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NUR122 gallbaldder


stores and secretes bile Gallbladder
digests fats in the ileum Bile
If bile flow is impeded by stones, _______increases in the blood stream bilirubin
Liver and gallbladder share a “common bile duct” that empties into the intestines through the sphincter of Oddi
The pancreas secretes enzymes into the intestine through the pancreatic duct and common bile duct. Pancreas (endocrine function)
Pancreas (exocrine function) Amylase,Trypsin,Lipase
enzymes that lowers blood sugar Insulin and somatostatin
enzyme that raises blood sugar Glucagon
enzyme that digests carbs Amylase
enzyme that digests proteins Trypsin
enzyme that digests fats Lipase
Located in the RUQ of the abdomen behind the liver gallbladder
__________ pain can be experienced during cholecystitis episodes shoulder
S/S that may develop due to blockage of the common bile duct Jaundice,itching and clay-colored stools
Cholelithiasis Symptoms in the Elderly: Oliguria (<16ml/hr), Hypotension, Change in mental status, Tachycardia, Tachypnea
Stones form when there is a decrease in _____ _______and increase in ___________from the liver and results in bile saturated with cholesterol. bile acids, cholesterol
an acute inflammation of the gallbladder Cholecystitis
Patient becomes symptomatic when stones get caught in the common duct
the cause of 90% of cholecystitis Stones
Cholecystitis S/S Pain in RUQ with radiation to back; Nausea and vomiting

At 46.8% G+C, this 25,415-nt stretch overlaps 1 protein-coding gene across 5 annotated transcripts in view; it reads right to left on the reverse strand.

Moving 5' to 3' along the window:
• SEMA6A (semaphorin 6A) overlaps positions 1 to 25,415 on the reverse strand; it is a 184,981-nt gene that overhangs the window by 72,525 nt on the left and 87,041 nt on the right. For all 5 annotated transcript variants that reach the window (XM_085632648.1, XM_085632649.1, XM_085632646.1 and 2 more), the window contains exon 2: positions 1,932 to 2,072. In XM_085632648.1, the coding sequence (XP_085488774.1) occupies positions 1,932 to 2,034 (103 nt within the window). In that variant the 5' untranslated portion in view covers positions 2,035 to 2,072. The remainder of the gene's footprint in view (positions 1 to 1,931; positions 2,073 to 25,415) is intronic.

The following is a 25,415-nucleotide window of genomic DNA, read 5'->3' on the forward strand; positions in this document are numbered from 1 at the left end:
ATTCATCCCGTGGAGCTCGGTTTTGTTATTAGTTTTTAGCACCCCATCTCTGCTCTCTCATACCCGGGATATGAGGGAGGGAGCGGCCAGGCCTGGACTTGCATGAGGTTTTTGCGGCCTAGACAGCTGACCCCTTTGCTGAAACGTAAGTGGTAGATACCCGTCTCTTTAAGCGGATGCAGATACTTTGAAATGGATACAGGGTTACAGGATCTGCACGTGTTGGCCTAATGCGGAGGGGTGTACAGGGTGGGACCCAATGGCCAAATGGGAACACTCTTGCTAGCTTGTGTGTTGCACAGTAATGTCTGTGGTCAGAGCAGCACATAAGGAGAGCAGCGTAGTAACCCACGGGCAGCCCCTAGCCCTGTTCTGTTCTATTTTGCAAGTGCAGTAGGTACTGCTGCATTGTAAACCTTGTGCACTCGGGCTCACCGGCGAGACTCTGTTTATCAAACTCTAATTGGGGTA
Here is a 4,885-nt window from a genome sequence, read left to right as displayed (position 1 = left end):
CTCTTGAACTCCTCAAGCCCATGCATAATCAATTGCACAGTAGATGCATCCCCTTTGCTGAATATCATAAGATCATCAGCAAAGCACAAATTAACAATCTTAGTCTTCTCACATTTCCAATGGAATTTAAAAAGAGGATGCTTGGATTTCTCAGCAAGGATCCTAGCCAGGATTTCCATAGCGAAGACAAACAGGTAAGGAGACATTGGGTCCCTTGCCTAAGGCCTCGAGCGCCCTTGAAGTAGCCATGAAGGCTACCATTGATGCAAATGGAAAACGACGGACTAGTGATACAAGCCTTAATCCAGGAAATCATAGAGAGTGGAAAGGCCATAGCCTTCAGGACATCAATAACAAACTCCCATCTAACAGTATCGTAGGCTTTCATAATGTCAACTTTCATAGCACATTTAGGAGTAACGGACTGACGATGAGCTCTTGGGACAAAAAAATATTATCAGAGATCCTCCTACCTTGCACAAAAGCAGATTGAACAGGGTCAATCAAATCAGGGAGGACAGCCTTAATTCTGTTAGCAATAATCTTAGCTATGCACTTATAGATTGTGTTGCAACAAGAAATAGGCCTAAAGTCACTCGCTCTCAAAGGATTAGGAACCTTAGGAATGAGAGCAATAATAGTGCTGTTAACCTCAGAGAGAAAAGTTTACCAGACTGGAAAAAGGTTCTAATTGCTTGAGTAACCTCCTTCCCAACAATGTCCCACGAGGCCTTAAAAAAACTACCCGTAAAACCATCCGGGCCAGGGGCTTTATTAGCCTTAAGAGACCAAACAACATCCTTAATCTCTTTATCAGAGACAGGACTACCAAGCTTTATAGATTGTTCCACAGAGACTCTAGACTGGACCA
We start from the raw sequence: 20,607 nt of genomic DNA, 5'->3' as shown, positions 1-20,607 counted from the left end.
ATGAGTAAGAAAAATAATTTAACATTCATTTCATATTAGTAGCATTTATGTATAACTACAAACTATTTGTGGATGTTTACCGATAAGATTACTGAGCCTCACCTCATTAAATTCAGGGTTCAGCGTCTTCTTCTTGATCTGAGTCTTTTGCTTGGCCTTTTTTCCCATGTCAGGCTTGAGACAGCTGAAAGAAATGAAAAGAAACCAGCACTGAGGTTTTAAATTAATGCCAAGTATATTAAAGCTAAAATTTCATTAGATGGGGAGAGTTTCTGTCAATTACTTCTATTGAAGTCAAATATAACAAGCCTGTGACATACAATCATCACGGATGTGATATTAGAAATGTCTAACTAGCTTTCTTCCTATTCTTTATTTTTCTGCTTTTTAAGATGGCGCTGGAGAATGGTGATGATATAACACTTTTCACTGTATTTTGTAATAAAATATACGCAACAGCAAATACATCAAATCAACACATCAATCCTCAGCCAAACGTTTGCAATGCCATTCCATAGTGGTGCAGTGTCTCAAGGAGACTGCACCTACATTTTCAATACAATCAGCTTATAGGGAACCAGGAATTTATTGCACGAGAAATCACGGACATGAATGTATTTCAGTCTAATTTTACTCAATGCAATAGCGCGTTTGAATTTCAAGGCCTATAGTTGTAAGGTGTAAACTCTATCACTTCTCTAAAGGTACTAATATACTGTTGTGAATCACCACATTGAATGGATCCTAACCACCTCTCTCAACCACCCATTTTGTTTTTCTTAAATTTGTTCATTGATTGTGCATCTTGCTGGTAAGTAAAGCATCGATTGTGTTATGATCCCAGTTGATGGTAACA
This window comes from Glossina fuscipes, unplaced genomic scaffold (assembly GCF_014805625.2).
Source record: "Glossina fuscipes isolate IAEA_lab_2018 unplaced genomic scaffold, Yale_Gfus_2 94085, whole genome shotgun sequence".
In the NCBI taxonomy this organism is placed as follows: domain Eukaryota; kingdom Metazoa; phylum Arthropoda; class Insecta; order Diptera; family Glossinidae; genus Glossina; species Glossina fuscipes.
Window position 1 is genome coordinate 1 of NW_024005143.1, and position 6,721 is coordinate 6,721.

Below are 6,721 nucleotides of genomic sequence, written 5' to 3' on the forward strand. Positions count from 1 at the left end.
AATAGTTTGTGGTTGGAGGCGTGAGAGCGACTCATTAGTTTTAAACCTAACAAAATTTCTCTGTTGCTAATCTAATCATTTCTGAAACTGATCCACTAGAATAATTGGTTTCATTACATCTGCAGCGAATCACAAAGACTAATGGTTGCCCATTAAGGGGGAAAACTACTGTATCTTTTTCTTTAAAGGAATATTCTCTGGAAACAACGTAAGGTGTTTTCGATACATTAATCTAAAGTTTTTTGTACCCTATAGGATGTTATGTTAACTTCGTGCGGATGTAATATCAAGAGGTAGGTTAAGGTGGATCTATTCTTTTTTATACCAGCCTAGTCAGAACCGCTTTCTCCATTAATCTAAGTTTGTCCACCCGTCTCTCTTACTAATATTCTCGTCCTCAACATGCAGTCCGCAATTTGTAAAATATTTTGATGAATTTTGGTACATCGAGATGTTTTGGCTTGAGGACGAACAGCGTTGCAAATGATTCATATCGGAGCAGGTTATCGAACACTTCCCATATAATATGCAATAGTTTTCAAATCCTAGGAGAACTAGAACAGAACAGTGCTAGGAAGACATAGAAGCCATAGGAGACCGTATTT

Risk Factors for Cholelithiasis Female, fat, & fifty: Obesity,Female,Rapid weight loss,High dose estrogen,Ileal resection or disease,Cystic fibrosis,Diabetes mellitus
Ultrasound (U/S) -> Sound waves show gallstones 95% of the time
Abdominal X-ray -> Shows calcified gallstones 20% of the time
HIDA scan -> Radioactive dye shows gallbladder function
ERCP -> Endoscopic visualization of hepatobiliary system, visualizes ducts and stones
ERCP= (Endoscopic Retrograde Cholangiopancreatography) An important S/P Sx assessment is note return of gag and cough reflexes
Fast prior to U/S so that gallbladder is distended. Remember gallbladder contracts when stimulated by food.
Used to distinguish jaundice caused by liver disease or from gallstones and to diagnose cancer. PTC= Percutaneous Transhepatic Cholangiography
Serum Tests Used to Diagnose Gallbladder Problems Increased Liver Function Tests (LFTs);Increased Serum amylase or lipase;Increased WBCs in the Complete Blood Count (CBC);Decreased Calcium levels
In gallbladder disease calcium levels decreased due to hypoalbumin/protein unable to bind with calcium and release of glucagon decreases PTH from releasing calcium
S/S of hypocalcemia + Chvostek’s sign (tap facial nerve anterior to earlobe); +Trousseau’s (carpal spasm); seizures
80% of patient with cholecystitis achieve remission with rest, IV fluids, NG suction, analgesics, and antibiotics
For medical management of cholelithiasis take antacids when? after meals and at bedtime
How long does it take the medications for cholecystitis to dissolve small stones, reduce the size of existing stones, and prevent new stones from forming? 6-12 months
Nonsurgical removal of gallstones for poor surgical candidates Lithotripsy
Standard therapy for symptomatic gallstones Laparoscopic Cholecystectomy. Used in outpatient or discharged in 48 hrs. Resumes full activity in one week. No risk of paralytic ileus.
Laparoscopic Cholecystectomy Patient Teaching: Abdominal complications to report N/V abdominal distention, and increased temperature
After cholecystectomy, right shoulder pain is due to CO2 migrating from abdominal cavity during the procedure.
Requires an incision to remove stones only. T tube is placed in duct until edema subsides. Choledochostomy
Gastrointestinal symptoms to assess for, after laparoscopic surgery loss of appetite, vomiting, pain, distention, fever—potential infection or disruption of GI tract